Monitors are the most crucial component of your computer. They’re how you see what’s going on, and if you happen to be a creator, having accurate colour representation on your monitor is a must.
Even if you’re not using your monitor to design or create, having an accurate, well-calibrated monitor can go a long way in improving your media consumption experience. While most modern-day monitors are factory calibrated, chances are, you’re using an old off the shelf monitor you bought a couple of years ago.
Same story for laptop monitors. Most high-end laptops have well-calibrated displays right out of the box. However, if you’re rocking an older one, chances are you require calibrating your display.
Also read: How to revive an almost dead laptop?
How to calibrate a monitor?
Now there are a couple of ways you can calibrate your display. To begin with, both Windows and macOS have built-in calibration tools. However, both these tools depend on you eyeballing everything, which means, they aren’t exactly super accurate. If you mess up, you might even end up making your monitor worse.
Some websites offer more control in this regard. They’ll provide you with more sample images that’ll give you more granular control of what you’re doing. But since you’re still eyeballing, there’s a chance you might even mess up.
One other thing you could do is download and install a custom colour profile for your monitor. Lastly, you can buy (or rent) a hardware calibrator for your monitor, which is by far the most expensive option as most calibrators start at about $100. But then you get the most accurate colours possible.
However, I’m going to assume you’re rocking a generic off the shelf monitor for which no profiles are available. So let’s go dig up the good old free method.
This article is written on a Windows PC and hence, we’re using Windows Utilities. However, settings on the Mac shouldn’t be too different.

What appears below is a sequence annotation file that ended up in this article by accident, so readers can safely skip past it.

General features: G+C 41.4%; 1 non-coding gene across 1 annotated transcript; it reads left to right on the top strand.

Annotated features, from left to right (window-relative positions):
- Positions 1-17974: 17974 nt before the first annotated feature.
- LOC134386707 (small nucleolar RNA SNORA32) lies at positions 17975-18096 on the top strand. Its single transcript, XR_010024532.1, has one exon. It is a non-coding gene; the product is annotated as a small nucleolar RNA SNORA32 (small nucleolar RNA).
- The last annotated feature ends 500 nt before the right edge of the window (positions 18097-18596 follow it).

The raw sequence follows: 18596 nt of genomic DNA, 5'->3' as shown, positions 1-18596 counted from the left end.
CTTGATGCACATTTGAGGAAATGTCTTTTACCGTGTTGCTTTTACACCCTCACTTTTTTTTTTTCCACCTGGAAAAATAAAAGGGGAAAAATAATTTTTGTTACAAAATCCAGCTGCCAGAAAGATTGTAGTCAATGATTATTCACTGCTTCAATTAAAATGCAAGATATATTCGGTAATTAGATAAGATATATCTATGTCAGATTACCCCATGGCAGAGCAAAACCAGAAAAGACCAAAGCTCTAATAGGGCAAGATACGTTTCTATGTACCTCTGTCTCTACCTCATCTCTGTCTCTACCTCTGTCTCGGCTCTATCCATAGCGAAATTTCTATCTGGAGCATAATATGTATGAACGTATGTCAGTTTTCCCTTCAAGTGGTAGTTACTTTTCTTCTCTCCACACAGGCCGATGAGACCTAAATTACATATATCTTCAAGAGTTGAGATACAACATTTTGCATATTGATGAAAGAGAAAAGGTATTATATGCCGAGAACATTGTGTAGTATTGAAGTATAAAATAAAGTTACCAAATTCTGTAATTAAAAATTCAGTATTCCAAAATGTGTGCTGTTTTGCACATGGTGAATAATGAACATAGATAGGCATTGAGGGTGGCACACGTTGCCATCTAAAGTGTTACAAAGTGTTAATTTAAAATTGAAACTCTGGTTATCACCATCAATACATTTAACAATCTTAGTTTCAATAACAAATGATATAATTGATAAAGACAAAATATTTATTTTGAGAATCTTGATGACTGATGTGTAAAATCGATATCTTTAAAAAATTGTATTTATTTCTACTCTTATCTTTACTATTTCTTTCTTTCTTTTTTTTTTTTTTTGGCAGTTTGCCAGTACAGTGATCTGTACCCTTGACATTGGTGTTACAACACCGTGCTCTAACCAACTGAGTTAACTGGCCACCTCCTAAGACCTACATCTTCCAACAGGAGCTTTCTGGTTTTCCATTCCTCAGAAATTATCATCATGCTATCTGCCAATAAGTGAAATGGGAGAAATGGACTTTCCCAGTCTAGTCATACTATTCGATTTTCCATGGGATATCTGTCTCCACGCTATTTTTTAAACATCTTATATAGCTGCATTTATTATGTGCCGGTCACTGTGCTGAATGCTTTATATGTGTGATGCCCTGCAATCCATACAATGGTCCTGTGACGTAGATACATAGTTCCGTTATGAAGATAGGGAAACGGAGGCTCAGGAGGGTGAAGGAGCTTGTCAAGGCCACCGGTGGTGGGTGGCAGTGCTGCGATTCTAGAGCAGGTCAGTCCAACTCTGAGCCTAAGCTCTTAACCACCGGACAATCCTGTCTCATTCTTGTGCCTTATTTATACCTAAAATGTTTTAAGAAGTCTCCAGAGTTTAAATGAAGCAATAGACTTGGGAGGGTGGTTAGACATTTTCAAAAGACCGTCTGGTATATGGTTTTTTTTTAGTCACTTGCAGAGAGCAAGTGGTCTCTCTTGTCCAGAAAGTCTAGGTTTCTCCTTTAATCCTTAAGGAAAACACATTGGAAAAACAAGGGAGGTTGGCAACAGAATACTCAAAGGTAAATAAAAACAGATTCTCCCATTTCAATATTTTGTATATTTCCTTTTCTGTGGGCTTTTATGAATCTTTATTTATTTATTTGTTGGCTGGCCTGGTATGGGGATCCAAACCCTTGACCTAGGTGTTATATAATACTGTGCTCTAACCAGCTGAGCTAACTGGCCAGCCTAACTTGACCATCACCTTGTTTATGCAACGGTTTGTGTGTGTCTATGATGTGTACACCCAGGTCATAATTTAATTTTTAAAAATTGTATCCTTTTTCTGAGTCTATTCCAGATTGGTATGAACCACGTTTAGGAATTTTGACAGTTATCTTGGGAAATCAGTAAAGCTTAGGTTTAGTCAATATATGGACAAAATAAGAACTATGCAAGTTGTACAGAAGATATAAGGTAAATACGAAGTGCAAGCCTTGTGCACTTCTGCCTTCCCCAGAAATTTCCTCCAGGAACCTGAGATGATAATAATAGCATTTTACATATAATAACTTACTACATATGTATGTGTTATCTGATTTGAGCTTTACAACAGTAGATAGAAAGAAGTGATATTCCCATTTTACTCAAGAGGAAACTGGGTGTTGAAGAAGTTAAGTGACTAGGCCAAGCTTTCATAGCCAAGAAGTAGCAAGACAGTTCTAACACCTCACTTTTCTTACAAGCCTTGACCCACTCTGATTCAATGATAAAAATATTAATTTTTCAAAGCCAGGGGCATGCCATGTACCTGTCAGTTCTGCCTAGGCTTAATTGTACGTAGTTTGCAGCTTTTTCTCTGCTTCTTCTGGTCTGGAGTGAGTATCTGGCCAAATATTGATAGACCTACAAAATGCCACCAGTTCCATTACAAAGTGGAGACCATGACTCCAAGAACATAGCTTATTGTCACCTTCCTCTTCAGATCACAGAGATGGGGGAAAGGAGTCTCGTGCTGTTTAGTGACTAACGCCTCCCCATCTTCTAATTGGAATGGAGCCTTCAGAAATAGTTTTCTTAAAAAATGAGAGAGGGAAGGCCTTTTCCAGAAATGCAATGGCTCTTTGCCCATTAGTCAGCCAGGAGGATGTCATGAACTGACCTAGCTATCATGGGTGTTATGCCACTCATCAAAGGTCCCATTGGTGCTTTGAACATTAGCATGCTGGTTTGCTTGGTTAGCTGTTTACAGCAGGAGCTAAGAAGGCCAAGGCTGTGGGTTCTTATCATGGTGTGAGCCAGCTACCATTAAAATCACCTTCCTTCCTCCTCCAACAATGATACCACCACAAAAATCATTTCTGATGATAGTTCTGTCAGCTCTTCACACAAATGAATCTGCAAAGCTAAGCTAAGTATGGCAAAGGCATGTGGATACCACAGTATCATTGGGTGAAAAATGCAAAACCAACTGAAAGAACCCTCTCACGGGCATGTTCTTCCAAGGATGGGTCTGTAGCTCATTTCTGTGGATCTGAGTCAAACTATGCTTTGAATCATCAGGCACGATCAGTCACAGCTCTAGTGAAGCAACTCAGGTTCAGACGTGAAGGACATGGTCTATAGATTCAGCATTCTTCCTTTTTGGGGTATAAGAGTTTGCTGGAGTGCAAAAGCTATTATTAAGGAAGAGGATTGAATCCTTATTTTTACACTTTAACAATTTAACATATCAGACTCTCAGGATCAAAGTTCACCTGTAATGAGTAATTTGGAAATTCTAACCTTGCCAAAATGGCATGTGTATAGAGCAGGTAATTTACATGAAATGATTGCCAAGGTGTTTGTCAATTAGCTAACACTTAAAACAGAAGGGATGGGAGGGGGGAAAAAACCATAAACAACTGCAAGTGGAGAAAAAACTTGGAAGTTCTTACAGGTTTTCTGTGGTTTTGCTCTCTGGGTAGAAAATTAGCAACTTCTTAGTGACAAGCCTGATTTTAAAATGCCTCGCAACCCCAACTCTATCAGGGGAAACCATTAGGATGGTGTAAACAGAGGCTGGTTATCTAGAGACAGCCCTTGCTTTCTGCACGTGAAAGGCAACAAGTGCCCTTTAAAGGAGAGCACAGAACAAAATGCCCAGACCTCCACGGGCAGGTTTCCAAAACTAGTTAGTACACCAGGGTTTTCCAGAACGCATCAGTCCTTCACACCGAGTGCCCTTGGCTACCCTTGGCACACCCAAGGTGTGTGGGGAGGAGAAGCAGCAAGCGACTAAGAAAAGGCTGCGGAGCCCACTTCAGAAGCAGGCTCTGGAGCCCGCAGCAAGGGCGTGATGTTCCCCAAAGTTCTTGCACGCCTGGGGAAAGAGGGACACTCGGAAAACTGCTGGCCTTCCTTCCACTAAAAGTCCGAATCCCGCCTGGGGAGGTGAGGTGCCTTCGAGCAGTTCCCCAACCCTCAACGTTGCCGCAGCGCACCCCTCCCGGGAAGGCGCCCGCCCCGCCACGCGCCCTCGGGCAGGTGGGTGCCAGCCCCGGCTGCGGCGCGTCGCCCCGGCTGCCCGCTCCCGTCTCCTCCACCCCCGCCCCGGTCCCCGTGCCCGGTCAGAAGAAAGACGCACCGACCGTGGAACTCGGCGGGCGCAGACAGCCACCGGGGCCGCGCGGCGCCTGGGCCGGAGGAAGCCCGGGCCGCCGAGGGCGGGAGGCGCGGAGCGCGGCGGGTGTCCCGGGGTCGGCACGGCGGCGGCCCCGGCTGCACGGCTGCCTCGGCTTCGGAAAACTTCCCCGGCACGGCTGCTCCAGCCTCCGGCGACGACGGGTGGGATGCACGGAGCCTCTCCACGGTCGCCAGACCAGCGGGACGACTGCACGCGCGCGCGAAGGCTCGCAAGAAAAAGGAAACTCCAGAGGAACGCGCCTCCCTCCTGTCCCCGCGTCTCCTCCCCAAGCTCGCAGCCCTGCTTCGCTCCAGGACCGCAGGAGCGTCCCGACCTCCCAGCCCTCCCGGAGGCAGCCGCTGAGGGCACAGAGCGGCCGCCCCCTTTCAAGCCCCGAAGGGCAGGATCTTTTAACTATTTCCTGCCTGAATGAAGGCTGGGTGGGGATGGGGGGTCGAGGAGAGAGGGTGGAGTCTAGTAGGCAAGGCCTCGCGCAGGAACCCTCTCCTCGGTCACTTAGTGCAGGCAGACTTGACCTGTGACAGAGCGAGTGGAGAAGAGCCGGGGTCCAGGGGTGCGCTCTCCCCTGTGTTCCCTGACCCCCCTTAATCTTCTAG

Step 1: Go to Windows settings by right-clicking on the start menu. You can use the Keyboard shortcut Windows key + I for this as well.
Step 2: Search for Calibrate display colour. Select the option once it shows up in the dropdown.
Step 3: At this point, the Windows calibrator will start. Move the tool to the display you want to calibrate and click Next.
Step 4: First up is gamma correction. Windows will show you a sample image for good gamma. Make sure that you land the slider as close as you can to get good gamma. Click Next when done.
Step 5: Next up is brightness and contrast adjustment. For most monitors, it’s recommended that you do this using the physical controls on your monitor and skip it here. However, if you want, you can go and set this up. I’ll just skip this.
Step 6: Next is colour balance, which determines how shades of grey appear on your display and is an important setting to keep an eye out. Try to get as neutral of a grey as you can as it can also help you get rid of any colour tints you had previously.
Step 7: Windows will then let you compare the two calibrations to help you decide which one you like better. You can choose whichever you prefer and click on Finish to save it.
There is also a choice to start the ClearType Tuner, which ensures that the text appears correctly. Playing around with this option is entirely up to you. If you find blurry text on your monitor, you should go ahead and set that up as well.